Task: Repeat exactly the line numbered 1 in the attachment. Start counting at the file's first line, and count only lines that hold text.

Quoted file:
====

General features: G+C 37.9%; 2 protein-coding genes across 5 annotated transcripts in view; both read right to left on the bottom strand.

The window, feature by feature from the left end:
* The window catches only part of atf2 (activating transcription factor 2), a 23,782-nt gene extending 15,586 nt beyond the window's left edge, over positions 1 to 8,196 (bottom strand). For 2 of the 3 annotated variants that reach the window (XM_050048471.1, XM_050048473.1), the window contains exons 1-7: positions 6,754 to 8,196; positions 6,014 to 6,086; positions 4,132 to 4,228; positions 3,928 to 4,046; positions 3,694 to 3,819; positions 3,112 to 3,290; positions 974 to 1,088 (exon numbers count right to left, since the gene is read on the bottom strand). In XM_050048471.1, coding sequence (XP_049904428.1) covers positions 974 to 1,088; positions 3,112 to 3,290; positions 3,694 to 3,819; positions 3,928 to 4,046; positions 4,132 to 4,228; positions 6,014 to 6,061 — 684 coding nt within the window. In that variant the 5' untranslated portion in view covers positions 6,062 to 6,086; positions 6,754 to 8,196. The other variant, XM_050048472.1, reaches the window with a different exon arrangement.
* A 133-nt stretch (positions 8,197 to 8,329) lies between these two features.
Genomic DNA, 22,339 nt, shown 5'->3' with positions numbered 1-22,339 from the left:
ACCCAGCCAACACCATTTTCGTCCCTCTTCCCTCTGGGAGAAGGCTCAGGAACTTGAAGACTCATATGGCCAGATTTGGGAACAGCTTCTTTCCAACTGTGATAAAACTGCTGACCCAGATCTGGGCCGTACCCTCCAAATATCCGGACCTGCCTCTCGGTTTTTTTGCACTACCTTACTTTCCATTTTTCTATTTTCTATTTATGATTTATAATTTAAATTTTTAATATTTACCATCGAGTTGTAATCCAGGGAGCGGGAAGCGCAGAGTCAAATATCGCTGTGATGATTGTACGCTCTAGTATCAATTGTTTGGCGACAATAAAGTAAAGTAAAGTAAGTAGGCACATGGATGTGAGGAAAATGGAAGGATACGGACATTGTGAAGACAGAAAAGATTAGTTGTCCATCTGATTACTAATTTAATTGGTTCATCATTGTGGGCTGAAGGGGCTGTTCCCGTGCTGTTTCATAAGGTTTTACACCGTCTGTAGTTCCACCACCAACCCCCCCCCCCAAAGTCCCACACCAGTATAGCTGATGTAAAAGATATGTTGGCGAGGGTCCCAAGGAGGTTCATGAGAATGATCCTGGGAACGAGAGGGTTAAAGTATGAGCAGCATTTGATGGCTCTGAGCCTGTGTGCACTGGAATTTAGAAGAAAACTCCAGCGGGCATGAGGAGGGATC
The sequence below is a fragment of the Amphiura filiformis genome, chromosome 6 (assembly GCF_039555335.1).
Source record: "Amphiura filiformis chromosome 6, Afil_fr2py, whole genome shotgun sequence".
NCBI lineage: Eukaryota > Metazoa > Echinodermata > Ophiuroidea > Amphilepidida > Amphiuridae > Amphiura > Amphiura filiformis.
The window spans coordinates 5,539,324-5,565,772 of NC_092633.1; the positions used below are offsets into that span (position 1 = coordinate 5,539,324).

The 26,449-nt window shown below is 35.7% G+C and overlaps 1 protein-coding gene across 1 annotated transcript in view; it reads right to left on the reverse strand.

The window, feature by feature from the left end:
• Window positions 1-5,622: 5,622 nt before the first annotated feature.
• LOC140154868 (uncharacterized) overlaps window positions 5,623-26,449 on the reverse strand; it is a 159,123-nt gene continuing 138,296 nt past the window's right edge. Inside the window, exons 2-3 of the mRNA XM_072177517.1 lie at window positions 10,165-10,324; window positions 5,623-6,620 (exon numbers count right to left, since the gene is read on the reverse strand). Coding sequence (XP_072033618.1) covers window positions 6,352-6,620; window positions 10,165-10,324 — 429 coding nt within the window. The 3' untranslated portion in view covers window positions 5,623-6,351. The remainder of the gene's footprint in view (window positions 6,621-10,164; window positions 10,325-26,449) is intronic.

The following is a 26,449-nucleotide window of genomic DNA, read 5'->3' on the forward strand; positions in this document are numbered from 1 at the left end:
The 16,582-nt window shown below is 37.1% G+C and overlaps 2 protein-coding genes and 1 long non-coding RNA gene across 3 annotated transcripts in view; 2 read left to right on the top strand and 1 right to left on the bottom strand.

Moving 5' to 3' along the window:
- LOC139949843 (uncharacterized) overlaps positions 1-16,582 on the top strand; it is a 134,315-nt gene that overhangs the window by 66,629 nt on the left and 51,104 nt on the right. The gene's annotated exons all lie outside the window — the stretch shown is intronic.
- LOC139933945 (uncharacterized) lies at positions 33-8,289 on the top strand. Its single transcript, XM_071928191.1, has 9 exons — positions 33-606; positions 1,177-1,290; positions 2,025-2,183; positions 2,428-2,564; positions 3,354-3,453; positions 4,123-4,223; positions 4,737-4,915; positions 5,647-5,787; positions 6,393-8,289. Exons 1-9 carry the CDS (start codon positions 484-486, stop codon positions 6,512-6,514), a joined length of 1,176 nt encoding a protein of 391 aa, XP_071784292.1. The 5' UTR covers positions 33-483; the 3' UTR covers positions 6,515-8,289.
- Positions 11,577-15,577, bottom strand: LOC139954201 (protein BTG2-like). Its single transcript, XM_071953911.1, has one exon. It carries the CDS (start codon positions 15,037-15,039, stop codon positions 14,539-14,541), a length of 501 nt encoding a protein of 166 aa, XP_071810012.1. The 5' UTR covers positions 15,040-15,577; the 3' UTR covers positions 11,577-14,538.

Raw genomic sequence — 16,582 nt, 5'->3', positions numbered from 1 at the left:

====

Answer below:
General features: G+C 37.9%; 2 protein-coding genes across 5 annotated transcripts in view; both read right to left on the bottom strand.